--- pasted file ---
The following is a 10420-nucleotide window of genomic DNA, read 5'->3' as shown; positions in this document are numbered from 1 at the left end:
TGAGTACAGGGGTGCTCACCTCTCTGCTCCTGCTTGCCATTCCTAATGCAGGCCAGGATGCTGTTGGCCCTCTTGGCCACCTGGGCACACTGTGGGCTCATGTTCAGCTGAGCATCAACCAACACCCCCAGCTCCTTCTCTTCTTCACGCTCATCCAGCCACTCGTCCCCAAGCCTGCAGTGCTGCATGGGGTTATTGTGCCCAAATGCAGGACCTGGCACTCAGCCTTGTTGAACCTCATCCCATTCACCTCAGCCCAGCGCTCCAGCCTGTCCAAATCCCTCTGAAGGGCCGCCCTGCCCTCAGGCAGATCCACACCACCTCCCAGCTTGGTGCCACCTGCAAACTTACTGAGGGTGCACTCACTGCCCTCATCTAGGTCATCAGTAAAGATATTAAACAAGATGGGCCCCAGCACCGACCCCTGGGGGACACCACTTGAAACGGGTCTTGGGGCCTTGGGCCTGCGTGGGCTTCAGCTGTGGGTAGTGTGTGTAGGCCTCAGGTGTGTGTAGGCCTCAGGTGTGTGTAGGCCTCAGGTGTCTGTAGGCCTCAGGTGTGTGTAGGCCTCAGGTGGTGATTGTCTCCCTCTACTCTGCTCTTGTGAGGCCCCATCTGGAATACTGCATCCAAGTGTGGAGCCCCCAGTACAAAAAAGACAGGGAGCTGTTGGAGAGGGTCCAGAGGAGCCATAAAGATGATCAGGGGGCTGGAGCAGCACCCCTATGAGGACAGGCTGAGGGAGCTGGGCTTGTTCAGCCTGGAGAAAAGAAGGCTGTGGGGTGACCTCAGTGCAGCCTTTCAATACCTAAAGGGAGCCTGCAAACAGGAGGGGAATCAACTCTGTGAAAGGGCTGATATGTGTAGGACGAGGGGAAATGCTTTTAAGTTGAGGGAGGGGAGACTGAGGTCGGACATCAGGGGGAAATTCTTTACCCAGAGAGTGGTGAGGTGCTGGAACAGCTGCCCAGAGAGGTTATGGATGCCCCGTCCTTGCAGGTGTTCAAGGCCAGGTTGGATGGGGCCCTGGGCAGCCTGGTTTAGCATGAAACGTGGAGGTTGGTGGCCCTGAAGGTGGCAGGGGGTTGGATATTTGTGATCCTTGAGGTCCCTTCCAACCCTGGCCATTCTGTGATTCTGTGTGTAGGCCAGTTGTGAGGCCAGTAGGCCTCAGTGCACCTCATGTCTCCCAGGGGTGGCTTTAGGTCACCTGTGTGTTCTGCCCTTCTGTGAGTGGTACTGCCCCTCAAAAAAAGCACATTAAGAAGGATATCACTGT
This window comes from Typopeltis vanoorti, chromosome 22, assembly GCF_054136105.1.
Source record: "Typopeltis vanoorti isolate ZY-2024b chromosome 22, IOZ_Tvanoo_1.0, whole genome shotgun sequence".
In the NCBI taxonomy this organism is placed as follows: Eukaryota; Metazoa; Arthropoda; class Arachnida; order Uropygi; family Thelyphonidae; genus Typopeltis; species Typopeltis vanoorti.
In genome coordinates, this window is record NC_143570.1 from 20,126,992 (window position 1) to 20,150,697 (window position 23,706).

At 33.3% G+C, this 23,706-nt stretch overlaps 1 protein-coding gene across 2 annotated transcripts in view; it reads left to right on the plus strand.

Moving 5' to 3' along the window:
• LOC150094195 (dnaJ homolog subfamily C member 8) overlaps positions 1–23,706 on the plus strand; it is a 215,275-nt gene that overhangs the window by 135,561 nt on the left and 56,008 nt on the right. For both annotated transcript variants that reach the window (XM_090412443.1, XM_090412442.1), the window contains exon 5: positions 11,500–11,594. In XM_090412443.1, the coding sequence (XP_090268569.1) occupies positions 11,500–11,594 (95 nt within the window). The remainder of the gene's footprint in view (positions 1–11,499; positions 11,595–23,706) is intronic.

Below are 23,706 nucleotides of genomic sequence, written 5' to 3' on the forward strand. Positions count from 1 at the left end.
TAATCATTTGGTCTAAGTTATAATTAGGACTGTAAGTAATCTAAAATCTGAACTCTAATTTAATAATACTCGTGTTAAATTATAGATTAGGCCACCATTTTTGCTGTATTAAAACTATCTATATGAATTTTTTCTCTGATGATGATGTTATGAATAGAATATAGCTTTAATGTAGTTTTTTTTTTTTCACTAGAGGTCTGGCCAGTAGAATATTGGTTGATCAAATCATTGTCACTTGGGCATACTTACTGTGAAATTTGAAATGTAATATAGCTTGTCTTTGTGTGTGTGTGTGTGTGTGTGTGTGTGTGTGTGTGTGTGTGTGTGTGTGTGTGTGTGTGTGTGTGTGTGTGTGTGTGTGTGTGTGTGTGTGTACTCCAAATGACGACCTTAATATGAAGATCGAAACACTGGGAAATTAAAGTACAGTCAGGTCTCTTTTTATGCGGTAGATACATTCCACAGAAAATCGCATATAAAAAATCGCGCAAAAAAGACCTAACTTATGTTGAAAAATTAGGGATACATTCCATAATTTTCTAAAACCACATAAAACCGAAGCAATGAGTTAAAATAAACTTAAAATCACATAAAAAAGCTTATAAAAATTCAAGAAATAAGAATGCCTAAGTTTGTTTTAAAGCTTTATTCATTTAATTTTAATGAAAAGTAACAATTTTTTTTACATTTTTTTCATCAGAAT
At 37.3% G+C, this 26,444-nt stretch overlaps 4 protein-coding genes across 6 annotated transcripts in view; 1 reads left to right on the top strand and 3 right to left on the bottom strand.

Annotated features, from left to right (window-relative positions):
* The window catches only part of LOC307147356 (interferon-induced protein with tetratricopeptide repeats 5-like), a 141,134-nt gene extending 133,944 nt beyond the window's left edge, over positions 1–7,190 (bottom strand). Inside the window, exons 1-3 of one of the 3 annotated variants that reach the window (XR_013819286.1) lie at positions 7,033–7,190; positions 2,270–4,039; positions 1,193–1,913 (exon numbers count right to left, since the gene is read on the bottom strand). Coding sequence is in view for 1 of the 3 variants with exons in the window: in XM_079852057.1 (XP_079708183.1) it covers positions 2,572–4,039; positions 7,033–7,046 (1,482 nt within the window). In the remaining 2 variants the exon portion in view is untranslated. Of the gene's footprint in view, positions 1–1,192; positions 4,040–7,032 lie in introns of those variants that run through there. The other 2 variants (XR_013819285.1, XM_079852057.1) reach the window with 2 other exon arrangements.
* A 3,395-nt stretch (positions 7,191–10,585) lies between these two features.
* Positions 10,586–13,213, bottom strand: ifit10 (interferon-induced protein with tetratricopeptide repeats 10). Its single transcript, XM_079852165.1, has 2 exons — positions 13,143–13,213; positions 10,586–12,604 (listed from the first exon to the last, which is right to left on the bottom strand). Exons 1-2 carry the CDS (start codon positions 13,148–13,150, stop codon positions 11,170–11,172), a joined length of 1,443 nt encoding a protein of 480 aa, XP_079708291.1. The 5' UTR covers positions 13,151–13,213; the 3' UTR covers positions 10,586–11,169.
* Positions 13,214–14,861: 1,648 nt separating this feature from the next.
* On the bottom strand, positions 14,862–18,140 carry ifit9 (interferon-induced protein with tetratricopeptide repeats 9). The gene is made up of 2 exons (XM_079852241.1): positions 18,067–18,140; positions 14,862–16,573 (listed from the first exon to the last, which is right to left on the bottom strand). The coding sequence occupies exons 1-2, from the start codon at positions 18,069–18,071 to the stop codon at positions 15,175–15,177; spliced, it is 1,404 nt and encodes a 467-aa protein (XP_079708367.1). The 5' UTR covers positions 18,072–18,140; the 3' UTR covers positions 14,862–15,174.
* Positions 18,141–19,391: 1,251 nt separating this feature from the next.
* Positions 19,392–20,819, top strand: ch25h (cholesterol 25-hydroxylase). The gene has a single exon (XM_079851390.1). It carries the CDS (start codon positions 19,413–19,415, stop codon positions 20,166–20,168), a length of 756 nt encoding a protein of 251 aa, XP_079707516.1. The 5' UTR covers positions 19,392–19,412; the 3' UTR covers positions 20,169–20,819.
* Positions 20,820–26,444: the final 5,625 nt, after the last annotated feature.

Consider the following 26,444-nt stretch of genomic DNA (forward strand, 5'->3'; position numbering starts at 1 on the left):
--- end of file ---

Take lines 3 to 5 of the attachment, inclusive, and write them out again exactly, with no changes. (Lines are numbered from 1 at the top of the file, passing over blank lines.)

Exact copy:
This window comes from Typopeltis vanoorti, chromosome 22, assembly GCF_054136105.1.
Source record: "Typopeltis vanoorti isolate ZY-2024b chromosome 22, IOZ_Tvanoo_1.0, whole genome shotgun sequence".
In the NCBI taxonomy this organism is placed as follows: Eukaryota; Metazoa; Arthropoda; class Arachnida; order Uropygi; family Thelyphonidae; genus Typopeltis; species Typopeltis vanoorti.